The “Ummah Pivot”
The most pertinent point made in his prior topical analysis, however, relates to Russia’s “balancing” act. The hyperlinked piece from the preceding sentence introduced the author’s concept of the “Ummah Pivot”, which he describes as the recent prioritization of Russia’s relations with majority-Muslim countries stimulated by the West’s anti-Russian sanctions of the past six and a half years. Many observers predicted Russia to “pivot eastward” in the face of that economic warfare campaign, but in reality, the country ended up pivoting southward towards the international Muslim community (“Ummah”) in order to optimize its continental “balancing” strategy by incorporating a third element (the Ummah) into this supposedly binary choice between East (China) and West (EU).
The Unofficial Russian-Turkish Alliance
In the present geostrategic conditions, there’s little doubt after the end of the Nagorno-Karabakh War that Russia and Turkey are the new power duo in the “Greater Mideast”, which the author coined “Putogan” in his latest analysis on the topic titled “Analytical Reflections: Learning From The Nagorno-Karabakh Fiasco”. Less than a week prior, he noted that “Russia & Turkey Stand To Lose The Most From A Biden Presidency”, predicting that the simultaneous pressure that might likely be placed upon them in that scenario could result in them being pushed into an unofficial alliance out of pragmatic necessity. That potential outcome would risk giving off the optics that Russia is a partisan player in the cold war between Turkey and the GCC, however, hence the need to preemptively recalibrate that aspect of its “balancing” act within its larger “Ummah Pivot”.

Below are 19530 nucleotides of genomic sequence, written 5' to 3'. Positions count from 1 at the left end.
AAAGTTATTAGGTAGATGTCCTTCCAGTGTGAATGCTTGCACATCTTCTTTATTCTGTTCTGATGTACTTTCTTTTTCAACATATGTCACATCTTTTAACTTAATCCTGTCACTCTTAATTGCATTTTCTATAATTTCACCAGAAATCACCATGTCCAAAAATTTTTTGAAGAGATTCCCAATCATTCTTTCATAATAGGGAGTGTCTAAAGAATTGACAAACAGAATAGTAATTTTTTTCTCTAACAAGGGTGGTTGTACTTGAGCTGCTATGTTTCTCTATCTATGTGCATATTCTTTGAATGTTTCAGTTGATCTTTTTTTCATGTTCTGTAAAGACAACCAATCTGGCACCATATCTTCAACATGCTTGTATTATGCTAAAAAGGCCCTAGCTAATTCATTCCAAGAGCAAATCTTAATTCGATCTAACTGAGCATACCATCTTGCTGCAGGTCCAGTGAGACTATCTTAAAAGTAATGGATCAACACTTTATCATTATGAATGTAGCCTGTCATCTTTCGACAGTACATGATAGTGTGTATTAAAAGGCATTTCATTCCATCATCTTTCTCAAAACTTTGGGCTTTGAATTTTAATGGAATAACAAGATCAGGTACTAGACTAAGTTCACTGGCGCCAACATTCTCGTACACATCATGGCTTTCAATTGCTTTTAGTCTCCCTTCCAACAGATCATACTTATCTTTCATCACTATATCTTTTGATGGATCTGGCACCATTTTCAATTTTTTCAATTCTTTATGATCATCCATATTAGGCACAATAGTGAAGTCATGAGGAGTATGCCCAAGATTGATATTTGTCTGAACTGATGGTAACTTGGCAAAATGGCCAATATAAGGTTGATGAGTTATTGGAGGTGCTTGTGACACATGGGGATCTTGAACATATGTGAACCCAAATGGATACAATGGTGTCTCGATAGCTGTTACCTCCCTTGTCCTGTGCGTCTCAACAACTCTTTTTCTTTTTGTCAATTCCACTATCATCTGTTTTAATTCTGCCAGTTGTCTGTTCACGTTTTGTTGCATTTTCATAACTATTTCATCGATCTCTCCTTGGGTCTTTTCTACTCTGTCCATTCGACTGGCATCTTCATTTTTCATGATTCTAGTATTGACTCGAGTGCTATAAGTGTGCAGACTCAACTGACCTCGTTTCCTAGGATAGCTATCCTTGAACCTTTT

The Unofficial Russian-Emirati Alliance
Post-coup Sudan is practically a GCC protectorate nowadays, and it wouldn’t have been possible for Russia to clinch its draft deal for a Red Sea naval base in Port Sudan without the approval of the North African state’s new Gulf overlords. They seemingly understand the importance of improving military interoperability with Russia through the joint naval drills that they’ll likely carry out in the Red Sea upon this agreement’s conclusion. The UAE in particular is the most important extra-regional player in this strategic waterway as a result of its newly established bases in Eritrea and the de-facto independent Somali and Yemeni regions of Somaliland and South Yemen, as well as its hegemonic influence over Ethiopia afterbrokeringits historic peace deal with Eritrea two years back. Russia has also been seeking to cultivatecloserstate-to-statemilitaryties with the UAE as well.
The Syrian Convergence
Unofficially allying with the UAE in this trans-regional space could “balance” its unofficial alliance with Turkey elsewhere in the “Greater Mideast”, thus reinforcing the impression that Russia is indeed the neutral partner that it presents itself as being in the Ummah. This in turn preemptively thwarts any misperception about the grand strategic motives behind its “Ummah Pivot”, thus helping it to maintain its careful “balancing” act in thiscivilizational space. The two halves of its intra-Ummah “balancing” act might ultimately converge inSyriawhere Turkey and the GCC are intensely competing in this geostrategic state where Russian influence undoubtedly predominates. It would be a diplomatic masterstroke if Moscow was able to leverage its “balancing” act in pursuit of a lasting political solution there, though it’ll still take lots of time and skill to achieve, if ever.
VENEZUELA: PDVSA visited Russia to “deepen strategic alliances”. Russia has been one of Venezuela’s top commercial allies since Washington sanctioned PDVSA last year as part of its bid to oust socialist President Nicolas Maduro.